NEW YORK — Florida, ranked No. 1 in every major preseason poll, was selected Monday as the top seed for the 64-team NCAA Division I college baseball tournament.
The Gators (42-18) will host one of 16 four-team, double-elimination regionals that begin Friday. Florida opens against Mid-Eastern Athletic Conference champion Bethune-Cookman (34-25).
Kyle Kallander, chairman of the Division I baseball committee, said Florida got the top seed in "a close vote," but the Gators' overall body of work — including a 21-10 record against top 25 teams — put them in front of the field.
The other national seeds, in order, are: UCLA, Florida State, Baylor, Oregon, North Carolina, LSU and two-time defending College World Series champion South Carolina.
The Gamecocks (40-17) are trying to join the 1970-74 Southern California squads as the only teams to win three or more consecutive national titles. South Carolina opens against Manhattan (33-25), the Metro Atlantic Athletic Conference tournament champion.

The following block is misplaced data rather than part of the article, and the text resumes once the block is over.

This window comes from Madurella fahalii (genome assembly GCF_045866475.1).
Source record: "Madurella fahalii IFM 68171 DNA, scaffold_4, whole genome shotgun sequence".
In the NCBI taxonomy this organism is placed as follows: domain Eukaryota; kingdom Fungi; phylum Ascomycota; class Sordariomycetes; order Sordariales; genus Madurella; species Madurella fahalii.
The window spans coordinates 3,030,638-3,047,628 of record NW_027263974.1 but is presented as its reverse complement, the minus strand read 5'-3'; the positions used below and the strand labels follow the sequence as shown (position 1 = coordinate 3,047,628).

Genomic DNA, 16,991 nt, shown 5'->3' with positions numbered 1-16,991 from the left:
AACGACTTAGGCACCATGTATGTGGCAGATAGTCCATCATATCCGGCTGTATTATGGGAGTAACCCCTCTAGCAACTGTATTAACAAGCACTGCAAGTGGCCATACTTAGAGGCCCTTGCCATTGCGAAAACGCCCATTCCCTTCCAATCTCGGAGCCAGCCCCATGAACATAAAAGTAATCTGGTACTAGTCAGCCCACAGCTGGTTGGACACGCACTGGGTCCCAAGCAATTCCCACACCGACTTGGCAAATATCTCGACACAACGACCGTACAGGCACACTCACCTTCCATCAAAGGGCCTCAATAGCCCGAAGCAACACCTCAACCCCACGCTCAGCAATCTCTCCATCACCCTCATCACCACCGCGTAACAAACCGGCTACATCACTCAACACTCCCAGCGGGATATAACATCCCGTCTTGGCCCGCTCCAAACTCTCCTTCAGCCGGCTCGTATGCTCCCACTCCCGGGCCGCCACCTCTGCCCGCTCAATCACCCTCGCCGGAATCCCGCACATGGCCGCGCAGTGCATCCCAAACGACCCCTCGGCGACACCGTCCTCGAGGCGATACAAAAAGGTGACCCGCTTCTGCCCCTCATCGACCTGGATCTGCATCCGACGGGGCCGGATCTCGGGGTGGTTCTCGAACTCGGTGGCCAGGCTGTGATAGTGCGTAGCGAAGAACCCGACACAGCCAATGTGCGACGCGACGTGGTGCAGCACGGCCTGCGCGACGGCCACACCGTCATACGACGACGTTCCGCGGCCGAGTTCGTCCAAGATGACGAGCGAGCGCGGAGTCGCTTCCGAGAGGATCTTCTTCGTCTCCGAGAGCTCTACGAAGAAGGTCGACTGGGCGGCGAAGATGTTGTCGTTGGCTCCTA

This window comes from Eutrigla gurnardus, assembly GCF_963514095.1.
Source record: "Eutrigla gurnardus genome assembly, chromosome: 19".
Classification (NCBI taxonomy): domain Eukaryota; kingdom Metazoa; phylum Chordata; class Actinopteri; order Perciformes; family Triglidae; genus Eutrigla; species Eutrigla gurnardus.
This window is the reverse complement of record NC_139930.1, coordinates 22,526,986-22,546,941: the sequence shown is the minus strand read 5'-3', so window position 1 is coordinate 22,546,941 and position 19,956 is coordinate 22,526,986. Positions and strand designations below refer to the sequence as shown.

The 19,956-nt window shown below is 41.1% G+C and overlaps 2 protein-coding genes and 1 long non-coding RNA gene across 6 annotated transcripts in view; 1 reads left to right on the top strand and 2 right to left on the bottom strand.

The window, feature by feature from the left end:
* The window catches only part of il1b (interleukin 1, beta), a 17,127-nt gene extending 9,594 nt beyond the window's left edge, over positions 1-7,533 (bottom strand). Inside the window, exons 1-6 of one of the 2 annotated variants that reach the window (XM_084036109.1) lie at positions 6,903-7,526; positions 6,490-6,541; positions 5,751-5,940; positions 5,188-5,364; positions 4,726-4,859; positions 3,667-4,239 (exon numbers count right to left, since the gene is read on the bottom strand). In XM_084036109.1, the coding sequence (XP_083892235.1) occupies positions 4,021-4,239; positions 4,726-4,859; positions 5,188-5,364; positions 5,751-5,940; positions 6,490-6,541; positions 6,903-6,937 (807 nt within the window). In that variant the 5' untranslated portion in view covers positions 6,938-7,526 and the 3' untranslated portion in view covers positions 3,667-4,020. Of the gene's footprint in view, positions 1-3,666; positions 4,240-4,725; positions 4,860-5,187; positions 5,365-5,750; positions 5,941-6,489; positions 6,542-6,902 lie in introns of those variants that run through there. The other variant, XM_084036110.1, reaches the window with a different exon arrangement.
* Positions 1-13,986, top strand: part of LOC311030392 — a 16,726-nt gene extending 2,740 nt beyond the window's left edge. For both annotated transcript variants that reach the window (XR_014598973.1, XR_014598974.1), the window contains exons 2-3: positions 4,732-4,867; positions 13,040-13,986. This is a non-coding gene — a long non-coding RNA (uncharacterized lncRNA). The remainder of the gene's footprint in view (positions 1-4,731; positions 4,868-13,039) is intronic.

Florida and South Carolina are among a tournament field-leading eight Southeastern Conference teams, including Arkansas, Kentucky, LSU, Mississippi, Mississippi State and Vanderbilt.
The Atlantic Coast Conference is second with seven teams: Clemson, Florida State, Georgia Tech, Miami, North Carolina, North Carolina State and Virginia. The Pac-12 has five with Arizona, Oregon, Oregon State, Stanford and UCLA.
The 16 regional winners move on to the best-of-three super regionals. Those eight winners advance to the College World Series, which begins June 15 in Omaha, Neb., at TD Ameritrade Park Omaha.
Miami (36-21) is in the tournament for the 40th straight year, extending its own record, while Florida State is making its 35th consecutive appearance. Dayton (31-28) and Samford (39-21) are in for the first time.
Among those not in this year are Texas (30-22), which last missed out in 1998, and Utah Valley (47-12), which led all of Division I in wins but had a low RPI. Kallander said both were among 12 schools considered for the last couple of spots.